A little overindulgence
I ran across this post today on the excellent Crooked Timber blog regarding restaurant portion sizes in the U.S., and how Europeans visiting us are surprised by the sheer amount of food we serve up over here.
“For Europeans, one of the really disconcerting things about visiting the United States is the size of the meals. Ok, there’s the phenomenon that the restaurant staff will let you take home what you don’t or can’t eat (and that’s an idea that many Europeans feel uncomfortable with), but there’s still the fact of the sheer volume of stuff that gets put on your plate. It seems it wasn’t always this way. Via someone in my del.icio.us network, I came across this article on how portion sizes have changed in the US over the past twenty years. And not only are American meals bulkier, they’ve also increased two or three times in calorific value. That can’t be good.”
I’m certainly not arguing the fact. I haven’t been to a fast-food hamburger joint for a couple of years, at least, but I know that places like Carl’s Jr. and Wendy’s positively wallow in the giganticism of their burgers. And when I eat out at more refined restaurants, I’m never disappointed by the amount of food that’s put down in front of me.
But because the years have deposited far more poundage on my delicate frame than I ought to be carrying around, and I’m working to get rid of it, I rarely finish a meal when we eat out these days. Well, unless it’s a grilled chicken Caesar salad. I ruv those.
But the post at Crooked Timber made me pause. Because when I arrived in Germany in the olden days (1986, if you must know) one of the things that struck me was the very large portion sizes served up at the restaurants we visited. Portion sizes weren’t something I’d ever noticed at home in the U.S., so I remember this rather clearly. Back home, I’d certainly never felt deprived when sitting down to a restaurant meal, but those German meals were something else again.
Imagine this one: In front of you is a wide plate. In the middle is a sizzling hot ground beef loaf the size of a slightly flattened softball, spiced and savory, and on top of it, a huge sunny-side-up egg. Surrounding the meat is a monster portion of potatoes, lard-fried crispy outside and soft inside (and salted liberally), and, as an afterthought, a small serving of reheated canned peas. You put your fork into the meat and out leaks creamy, melted goat cheese. You don’t have to eat the peas.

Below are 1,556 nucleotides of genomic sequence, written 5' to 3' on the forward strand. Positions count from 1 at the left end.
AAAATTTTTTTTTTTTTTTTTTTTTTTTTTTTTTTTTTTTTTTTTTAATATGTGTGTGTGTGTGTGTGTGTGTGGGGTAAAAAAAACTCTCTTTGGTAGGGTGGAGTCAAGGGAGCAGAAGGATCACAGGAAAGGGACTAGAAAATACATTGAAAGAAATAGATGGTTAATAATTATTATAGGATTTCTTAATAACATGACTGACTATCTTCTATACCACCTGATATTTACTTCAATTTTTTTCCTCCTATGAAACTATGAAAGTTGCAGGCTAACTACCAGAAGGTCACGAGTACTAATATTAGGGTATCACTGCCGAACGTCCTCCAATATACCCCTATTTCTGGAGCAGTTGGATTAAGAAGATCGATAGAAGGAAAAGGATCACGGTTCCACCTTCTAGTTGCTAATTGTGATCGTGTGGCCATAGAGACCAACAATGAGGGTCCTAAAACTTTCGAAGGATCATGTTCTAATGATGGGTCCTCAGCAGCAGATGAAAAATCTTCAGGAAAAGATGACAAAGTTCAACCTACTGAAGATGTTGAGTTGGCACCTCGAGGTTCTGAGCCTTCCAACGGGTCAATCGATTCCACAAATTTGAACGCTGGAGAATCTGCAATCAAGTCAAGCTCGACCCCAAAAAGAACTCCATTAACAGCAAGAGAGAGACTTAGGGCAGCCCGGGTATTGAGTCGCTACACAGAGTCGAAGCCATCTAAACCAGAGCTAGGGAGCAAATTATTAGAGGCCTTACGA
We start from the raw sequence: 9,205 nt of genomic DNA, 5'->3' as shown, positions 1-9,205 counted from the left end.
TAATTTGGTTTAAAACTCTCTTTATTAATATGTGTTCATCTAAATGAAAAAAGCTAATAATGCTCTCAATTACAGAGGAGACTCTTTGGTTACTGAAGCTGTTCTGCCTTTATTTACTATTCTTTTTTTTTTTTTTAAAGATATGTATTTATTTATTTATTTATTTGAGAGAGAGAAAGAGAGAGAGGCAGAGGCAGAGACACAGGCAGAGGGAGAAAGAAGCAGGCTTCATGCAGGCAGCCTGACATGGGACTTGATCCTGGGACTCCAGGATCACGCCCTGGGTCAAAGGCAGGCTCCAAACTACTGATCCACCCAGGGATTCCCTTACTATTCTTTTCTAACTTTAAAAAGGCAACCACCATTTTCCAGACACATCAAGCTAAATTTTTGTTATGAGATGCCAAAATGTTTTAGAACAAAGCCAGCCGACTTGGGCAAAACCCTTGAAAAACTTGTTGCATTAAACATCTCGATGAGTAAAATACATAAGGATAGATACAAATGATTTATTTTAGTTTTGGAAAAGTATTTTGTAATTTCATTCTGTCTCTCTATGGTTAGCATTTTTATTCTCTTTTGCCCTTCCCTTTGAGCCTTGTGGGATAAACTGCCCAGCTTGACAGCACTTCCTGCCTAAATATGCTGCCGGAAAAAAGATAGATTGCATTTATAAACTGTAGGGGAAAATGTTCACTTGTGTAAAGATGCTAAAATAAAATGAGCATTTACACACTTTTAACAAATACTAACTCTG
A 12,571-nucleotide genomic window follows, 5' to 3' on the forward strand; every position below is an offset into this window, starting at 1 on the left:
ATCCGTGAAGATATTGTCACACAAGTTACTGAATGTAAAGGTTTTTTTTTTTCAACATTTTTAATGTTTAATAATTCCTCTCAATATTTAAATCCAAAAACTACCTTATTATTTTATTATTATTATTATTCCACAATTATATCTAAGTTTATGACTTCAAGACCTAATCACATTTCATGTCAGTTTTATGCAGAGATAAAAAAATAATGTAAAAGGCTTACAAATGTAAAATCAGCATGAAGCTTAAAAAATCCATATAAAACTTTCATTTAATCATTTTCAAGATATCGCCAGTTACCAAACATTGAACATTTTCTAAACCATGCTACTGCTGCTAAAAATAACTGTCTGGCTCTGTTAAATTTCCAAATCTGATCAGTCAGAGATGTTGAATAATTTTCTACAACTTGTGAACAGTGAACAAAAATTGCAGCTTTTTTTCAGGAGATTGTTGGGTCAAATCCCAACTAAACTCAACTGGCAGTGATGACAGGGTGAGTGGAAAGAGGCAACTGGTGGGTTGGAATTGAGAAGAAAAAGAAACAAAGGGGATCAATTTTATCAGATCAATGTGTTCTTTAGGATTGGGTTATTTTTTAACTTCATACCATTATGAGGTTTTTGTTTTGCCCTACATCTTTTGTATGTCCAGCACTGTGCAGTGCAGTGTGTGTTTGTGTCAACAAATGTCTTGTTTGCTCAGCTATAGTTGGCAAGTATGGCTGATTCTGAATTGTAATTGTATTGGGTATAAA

This was a very popular and inexpensive lunch served up at a little café-style restaurant just outside the U.S. Army post at which I was employed. Not having weight issues at the time, and of course still young enough to know myself to be immortal, I found it absolutely sublime. Such a meal is, we all know now, pretty much death on a plate.
So you can imagine my bemusement when I read that Europeans visiting us are astounded by the portion sizes served up at U.S. restaurants. But does the word “Europeans” include the Germans? If so, then there really has been a flip-flop in eating habits on both sides of the Big Water over the last 20 years or so. I obviously missed it.
Since returning from Germany in 1992, I’ve rarely fried anything but eggs, and those usually with a thin, tasteless layer of low-fat cooking spray coating the frypan. Oh, I’ll admit to occasionally frying with butter, but not much, and certainly not in the last five years or so. If I sauté vegetables or meat, it’s always with olive or canola oil, and no further fat is added to my meals if I can help it. In spite of that, I’ve managed to pack the pounds on, most likely because my level of exercise went way down when we came back to the States. Over in Germany, I walked everywhere. We had a dog that required walking several times a day, but beyond that, using a car was often more trouble than heading out on foot. I took the city busses, too, which meant walking at least to and from the stops. Once at my destination, I walked block after city block, here and there and everywhere. We took the train for most of our longer trips, which also meant a great deal of time spent with feet on the ground, covering cobblestoned miles as we explored the old places and mysterious corners of Germany, Denmark, Belgium, and Austria.